Well, it finally happened: I’m getting sick.
GETTING SICK WITH EMETOPHOBIA
Emetophobia lends itself to hypochondria quite nicely. Hypochondria, according to Google, is “abnormal anxiety about one’s health, especially with an unwarranted fear that one has a serious disease.” It’s an anxiety order which many can relate to – I’m sure most of us have given in to the temptation of WebMD, and subsequently diagnosed ourselves with cancer, or some rare terminal disease. Or even hypochondria.
When I develop a sore throat, my first thought is, “I hope this is a cold”. Colds don’t involve vomiting, you see, and once the cold hits me I settle down and stop worrying, because I know I can handle it. But for a while there, it’s pretty scary. I start to think of where I’ve been, who I’ve been around, and if anyone I know had a stomach bug. If someone I know has a stomach bug, I usually develop symptoms instantly. It never amounts to anything, obviously, but I can create the beginnings of an illness using only my mind. It’s the worst superpower ever.
Colds, then, are no problem. But what about the others, the grey-area illnesses? I struggle with coughs, because I know it’s possible for a really bad cough to make you vomit. Worse still was Strep, which I’ve been exposed to a hundred times but only ever experienced when I was on vacation, conveniently. The swelling in the throat, and the violent cough, and the inability to swallow left me in a constant state of near-panic.
Then there’s the flu, and this merits its own section.
STOP CALLING YOUR STOMACH BUG “THE FLU”
Influenza is a virus (I think) that famously causes a fever, aches and pains, fatigue, chills, and sometimes cold-like symptoms such as congestion and cough. We all know this. We get shots for it (not me. Those can make you vomit).
And then there’s the “stomach flu”, or the “24-hour flu”, which is not the flu at all, so PLEASE stop calling it that.
When people say they have the flu, you never know if they mean the actual flu, or the vomiting-every-20-minutes “flu”. This really really bothers me. If anyone ever uses the word flu, I ask for clarification, and then correct them that they are not talking about the flu. It is the difference between a terrible virus that gets you down for a week or more, and the actual end of the world.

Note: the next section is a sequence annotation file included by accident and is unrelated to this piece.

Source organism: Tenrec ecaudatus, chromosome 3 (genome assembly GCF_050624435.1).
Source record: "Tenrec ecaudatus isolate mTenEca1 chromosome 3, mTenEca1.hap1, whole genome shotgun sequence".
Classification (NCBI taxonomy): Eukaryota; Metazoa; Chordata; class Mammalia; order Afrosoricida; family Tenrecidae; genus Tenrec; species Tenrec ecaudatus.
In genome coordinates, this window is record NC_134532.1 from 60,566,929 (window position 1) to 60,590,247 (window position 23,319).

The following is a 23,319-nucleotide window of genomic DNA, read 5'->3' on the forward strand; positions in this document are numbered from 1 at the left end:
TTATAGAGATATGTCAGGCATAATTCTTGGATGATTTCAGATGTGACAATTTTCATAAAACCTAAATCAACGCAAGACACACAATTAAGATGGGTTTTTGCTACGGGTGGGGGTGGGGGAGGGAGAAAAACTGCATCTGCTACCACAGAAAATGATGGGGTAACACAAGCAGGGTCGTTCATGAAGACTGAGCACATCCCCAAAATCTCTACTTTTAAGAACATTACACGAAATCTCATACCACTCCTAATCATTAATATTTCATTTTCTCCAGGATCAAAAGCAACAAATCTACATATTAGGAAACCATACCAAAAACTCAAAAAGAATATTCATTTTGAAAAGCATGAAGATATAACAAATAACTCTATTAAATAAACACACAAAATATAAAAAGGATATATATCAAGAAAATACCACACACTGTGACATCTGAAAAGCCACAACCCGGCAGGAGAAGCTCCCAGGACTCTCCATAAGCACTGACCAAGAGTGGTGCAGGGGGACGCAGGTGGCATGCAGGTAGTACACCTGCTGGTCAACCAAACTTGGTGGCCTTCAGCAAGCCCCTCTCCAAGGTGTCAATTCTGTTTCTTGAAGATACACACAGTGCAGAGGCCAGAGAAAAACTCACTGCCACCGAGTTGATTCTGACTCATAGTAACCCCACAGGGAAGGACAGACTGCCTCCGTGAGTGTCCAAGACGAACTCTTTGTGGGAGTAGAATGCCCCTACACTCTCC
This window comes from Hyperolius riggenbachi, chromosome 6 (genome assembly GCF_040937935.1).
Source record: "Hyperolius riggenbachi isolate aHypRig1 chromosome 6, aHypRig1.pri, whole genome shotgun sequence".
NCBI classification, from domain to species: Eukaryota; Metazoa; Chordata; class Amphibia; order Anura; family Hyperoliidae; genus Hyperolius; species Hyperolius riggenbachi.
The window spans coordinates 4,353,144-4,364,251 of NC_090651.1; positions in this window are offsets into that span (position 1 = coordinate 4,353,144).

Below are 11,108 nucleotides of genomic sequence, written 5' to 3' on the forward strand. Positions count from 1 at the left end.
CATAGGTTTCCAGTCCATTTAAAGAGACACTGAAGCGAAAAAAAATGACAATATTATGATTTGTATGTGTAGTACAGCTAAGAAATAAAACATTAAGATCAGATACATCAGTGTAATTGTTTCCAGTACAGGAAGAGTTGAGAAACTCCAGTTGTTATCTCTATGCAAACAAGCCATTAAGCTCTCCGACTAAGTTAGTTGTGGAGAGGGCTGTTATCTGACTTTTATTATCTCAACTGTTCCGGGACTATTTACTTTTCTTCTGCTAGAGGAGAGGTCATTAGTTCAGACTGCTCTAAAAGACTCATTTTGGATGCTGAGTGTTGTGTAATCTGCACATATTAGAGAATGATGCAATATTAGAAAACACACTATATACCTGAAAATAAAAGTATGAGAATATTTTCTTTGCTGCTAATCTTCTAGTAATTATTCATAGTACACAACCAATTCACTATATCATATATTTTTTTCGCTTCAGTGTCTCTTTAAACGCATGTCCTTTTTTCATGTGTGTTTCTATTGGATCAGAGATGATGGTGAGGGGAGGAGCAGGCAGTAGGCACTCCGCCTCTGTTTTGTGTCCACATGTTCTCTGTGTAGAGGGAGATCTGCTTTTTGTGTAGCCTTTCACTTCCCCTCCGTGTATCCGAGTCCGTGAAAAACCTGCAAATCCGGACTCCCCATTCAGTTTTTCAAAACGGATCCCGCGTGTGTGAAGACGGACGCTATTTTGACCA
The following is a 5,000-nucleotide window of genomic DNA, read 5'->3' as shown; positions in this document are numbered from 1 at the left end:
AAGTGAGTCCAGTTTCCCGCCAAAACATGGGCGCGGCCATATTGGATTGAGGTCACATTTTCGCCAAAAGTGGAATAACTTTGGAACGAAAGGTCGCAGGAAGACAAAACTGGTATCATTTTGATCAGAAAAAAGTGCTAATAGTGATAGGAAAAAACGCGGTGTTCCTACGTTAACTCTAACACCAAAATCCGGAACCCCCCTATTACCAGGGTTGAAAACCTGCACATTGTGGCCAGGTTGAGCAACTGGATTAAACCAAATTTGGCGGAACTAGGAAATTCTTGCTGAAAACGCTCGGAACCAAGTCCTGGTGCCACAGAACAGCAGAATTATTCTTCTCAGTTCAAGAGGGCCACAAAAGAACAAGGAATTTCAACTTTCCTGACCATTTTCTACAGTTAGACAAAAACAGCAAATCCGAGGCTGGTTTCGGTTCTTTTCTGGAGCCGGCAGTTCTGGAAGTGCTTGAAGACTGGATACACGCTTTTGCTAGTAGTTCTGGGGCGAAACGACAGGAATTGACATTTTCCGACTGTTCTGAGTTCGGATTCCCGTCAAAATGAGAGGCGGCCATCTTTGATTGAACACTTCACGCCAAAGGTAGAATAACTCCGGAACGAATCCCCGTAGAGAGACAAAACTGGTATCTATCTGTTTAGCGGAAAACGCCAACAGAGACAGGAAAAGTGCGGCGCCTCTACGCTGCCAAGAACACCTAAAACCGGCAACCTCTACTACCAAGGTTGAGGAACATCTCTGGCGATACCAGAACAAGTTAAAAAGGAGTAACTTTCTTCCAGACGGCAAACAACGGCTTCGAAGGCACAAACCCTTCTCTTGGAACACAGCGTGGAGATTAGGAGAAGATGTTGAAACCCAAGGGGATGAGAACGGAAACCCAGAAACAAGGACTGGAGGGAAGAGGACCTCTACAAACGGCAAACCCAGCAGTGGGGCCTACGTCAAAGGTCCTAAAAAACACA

On the other hand, I can’t really expect other people to act differently simply to make it easier for me to obsess about vomiting.
WHAT IF IT ACTUALLY IS A STOMACH THING?
This has come up twice in the past couple of weeks – two people close to me ended up with legitimate stomach-related problems, and weren’t able to hide it from me properly.
The real issue here isn’t that I was forced to handle anxiety about being helpless to stop myself from following suit. The issue is that people in my life actually have to consider my feelings when they are sick. Anyone who knows me well enough to understand this phobia, which is not actually a lot of people, has demonstrated in the past that they have gone out of their way to stop me from noticing the fact that they are sick.
The thing is, I am obviously aware of how bad these kinds of sicknesses can be. I am also aware that when I get sick, or I think I’m getting sick which always ends up being the case, people are sympathetic. I don’t know if this is cultural, or a humanity thing, but in general, people will help out sick people, do them favours, give them advice, listen to them talk about their symptoms and offer their sympathies. People have a lot of patience when it comes to sick talk.
And then there’s me – unable to support anyone who’s sick, crippled by the fear that I might get sick too.
EMETO-CATION OF THE WEEK
Gravol is my feature this week, even though I’ve boycotted it since childhood. The weird thing about liquid gravol is that, back when I last took it, it would actually numb the back of your throat, to physically prevent you from vomiting. Is there a permanent version of this?
EMETO-CABULARY OF THE WEEK
Side Effects: The list of things, always including nausea, which ABSOLUTELY WILL HAPPEN if you take this medication.